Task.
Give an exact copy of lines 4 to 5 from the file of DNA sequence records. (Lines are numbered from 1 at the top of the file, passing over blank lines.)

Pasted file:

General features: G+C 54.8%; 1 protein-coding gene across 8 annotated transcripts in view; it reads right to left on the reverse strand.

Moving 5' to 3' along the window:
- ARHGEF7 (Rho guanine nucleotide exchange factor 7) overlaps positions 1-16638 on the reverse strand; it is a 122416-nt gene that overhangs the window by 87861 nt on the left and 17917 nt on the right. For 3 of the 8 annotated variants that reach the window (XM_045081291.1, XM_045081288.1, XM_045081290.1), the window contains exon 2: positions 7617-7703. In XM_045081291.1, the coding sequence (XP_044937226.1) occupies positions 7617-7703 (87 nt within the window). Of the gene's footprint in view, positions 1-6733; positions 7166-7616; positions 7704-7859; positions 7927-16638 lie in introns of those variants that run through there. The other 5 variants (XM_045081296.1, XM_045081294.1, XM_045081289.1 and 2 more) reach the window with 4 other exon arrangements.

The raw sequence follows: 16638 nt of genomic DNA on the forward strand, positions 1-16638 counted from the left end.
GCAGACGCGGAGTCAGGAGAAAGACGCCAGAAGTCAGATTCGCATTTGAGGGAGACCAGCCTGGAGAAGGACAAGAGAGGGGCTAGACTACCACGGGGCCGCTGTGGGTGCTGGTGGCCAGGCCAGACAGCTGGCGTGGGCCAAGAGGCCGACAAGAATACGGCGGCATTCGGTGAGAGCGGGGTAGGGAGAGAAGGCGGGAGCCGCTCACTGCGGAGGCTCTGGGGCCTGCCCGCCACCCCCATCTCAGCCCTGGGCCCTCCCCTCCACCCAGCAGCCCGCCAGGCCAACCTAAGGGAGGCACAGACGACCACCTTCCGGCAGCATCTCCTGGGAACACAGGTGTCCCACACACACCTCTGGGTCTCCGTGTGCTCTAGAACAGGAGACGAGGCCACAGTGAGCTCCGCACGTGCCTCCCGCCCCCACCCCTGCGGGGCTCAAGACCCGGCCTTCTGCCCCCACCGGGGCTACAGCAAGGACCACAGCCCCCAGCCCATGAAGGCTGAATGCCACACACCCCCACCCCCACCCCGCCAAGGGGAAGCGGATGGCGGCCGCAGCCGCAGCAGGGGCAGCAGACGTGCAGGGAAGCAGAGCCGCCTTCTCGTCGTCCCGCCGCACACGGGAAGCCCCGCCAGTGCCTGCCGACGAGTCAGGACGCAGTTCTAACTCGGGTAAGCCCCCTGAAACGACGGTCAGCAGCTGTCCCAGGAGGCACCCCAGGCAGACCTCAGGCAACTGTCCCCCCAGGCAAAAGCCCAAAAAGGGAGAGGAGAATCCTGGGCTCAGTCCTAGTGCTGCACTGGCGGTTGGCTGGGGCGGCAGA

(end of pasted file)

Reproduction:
The raw sequence follows: 16638 nt of genomic DNA on the forward strand, positions 1-16638 counted from the left end.
GCAGACGCGGAGTCAGGAGAAAGACGCCAGAAGTCAGATTCGCATTTGAGGGAGACCAGCCTGGAGAAGGACAAGAGAGGGGCTAGACTACCACGGGGCCGCTGTGGGTGCTGGTGGCCAGGCCAGACAGCTGGCGTGGGCCAAGAGGCCGACAAGAATACGGCGGCATTCGGTGAGAGCGGGGTAGGGAGAGAAGGCGGGAGCCGCTCACTGCGGAGGCTCTGGGGCCTGCCCGCCACCCCCATCTCAGCCCTGGGCCCTCCCCTCCACCCAGCAGCCCGCCAGGCCAACCTAAGGGAGGCACAGACGACCACCTTCCGGCAGCATCTCCTGGGAACACAGGTGTCCCACACACACCTCTGGGTCTCCGTGTGCTCTAGAACAGGAGACGAGGCCACAGTGAGCTCCGCACGTGCCTCCCGCCCCCACCCCTGCGGGGCTCAAGACCCGGCCTTCTGCCCCCACCGGGGCTACAGCAAGGACCACAGCCCCCAGCCCATGAAGGCTGAATGCCACACACCCCCACCCCCACCCCGCCAAGGGGAAGCGGATGGCGGCCGCAGCCGCAGCAGGGGCAGCAGACGTGCAGGGAAGCAGAGCCGCCTTCTCGTCGTCCCGCCGCACACGGGAAGCCCCGCCAGTGCCTGCCGACGAGTCAGGACGCAGTTCTAACTCGGGTAAGCCCCCTGAAACGACGGTCAGCAGCTGTCCCAGGAGGCACCCCAGGCAGACCTCAGGCAACTGTCCCCCCAGGCAAAAGCCCAAAAAGGGAGAGGAGAATCCTGGGCTCAGTCCTAGTGCTGCACTGGCGGTTGGCTGGGGCGGCAGA